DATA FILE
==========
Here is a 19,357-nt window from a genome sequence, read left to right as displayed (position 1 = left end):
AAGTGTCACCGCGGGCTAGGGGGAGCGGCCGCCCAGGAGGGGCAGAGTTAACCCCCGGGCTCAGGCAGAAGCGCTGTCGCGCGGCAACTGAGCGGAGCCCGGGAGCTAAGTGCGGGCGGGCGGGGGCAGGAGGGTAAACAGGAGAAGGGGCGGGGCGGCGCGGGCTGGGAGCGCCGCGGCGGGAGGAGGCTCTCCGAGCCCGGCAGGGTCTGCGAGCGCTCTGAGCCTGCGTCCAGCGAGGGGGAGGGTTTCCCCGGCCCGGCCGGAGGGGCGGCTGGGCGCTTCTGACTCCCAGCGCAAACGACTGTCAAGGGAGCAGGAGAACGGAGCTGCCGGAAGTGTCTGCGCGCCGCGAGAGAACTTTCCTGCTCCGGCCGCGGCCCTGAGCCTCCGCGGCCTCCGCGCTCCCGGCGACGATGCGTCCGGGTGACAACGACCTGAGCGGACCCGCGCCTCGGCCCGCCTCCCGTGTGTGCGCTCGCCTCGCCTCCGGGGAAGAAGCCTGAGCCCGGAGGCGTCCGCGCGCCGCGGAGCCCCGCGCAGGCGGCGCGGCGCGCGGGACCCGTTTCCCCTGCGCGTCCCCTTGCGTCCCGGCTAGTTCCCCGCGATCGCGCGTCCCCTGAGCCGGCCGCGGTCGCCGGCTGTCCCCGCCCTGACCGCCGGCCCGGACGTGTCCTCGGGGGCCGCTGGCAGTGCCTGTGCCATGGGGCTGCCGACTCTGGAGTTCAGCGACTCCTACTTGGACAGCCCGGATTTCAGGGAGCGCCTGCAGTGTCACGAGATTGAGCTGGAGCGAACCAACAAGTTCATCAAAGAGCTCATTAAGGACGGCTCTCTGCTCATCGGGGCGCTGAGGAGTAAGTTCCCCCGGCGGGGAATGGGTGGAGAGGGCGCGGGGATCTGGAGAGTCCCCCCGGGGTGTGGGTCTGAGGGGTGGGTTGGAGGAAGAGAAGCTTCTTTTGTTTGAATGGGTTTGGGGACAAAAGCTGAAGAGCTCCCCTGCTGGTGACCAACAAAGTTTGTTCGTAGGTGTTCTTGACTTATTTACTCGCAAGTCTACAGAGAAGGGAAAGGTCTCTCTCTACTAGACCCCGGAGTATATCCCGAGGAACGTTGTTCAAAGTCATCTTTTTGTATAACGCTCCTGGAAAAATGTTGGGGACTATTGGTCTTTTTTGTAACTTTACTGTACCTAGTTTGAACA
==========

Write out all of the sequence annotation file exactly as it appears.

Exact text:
Here is a 19,357-nt window from a genome sequence, read left to right as displayed (position 1 = left end):
AAGTGTCACCGCGGGCTAGGGGGAGCGGCCGCCCAGGAGGGGCAGAGTTAACCCCCGGGCTCAGGCAGAAGCGCTGTCGCGCGGCAACTGAGCGGAGCCCGGGAGCTAAGTGCGGGCGGGCGGGGGCAGGAGGGTAAACAGGAGAAGGGGCGGGGCGGCGCGGGCTGGGAGCGCCGCGGCGGGAGGAGGCTCTCCGAGCCCGGCAGGGTCTGCGAGCGCTCTGAGCCTGCGTCCAGCGAGGGGGAGGGTTTCCCCGGCCCGGCCGGAGGGGCGGCTGGGCGCTTCTGACTCCCAGCGCAAACGACTGTCAAGGGAGCAGGAGAACGGAGCTGCCGGAAGTGTCTGCGCGCCGCGAGAGAACTTTCCTGCTCCGGCCGCGGCCCTGAGCCTCCGCGGCCTCCGCGCTCCCGGCGACGATGCGTCCGGGTGACAACGACCTGAGCGGACCCGCGCCTCGGCCCGCCTCCCGTGTGTGCGCTCGCCTCGCCTCCGGGGAAGAAGCCTGAGCCCGGAGGCGTCCGCGCGCCGCGGAGCCCCGCGCAGGCGGCGCGGCGCGCGGGACCCGTTTCCCCTGCGCGTCCCCTTGCGTCCCGGCTAGTTCCCCGCGATCGCGCGTCCCCTGAGCCGGCCGCGGTCGCCGGCTGTCCCCGCCCTGACCGCCGGCCCGGACGTGTCCTCGGGGGCCGCTGGCAGTGCCTGTGCCATGGGGCTGCCGACTCTGGAGTTCAGCGACTCCTACTTGGACAGCCCGGATTTCAGGGAGCGCCTGCAGTGTCACGAGATTGAGCTGGAGCGAACCAACAAGTTCATCAAAGAGCTCATTAAGGACGGCTCTCTGCTCATCGGGGCGCTGAGGAGTAAGTTCCCCCGGCGGGGAATGGGTGGAGAGGGCGCGGGGATCTGGAGAGTCCCCCCGGGGTGTGGGTCTGAGGGGTGGGTTGGAGGAAGAGAAGCTTCTTTTGTTTGAATGGGTTTGGGGACAAAAGCTGAAGAGCTCCCCTGCTGGTGACCAACAAAGTTTGTTCGTAGGTGTTCTTGACTTATTTACTCGCAAGTCTACAGAGAAGGGAAAGGTCTCTCTCTACTAGACCCCGGAGTATATCCCGAGGAACGTTGTTCAAAGTCATCTTTTTGTATAACGCTCCTGGAAAAATGTTGGGGACTATTGGTCTTTTTTGTAACTTTACTGTACCTAGTTTGAACA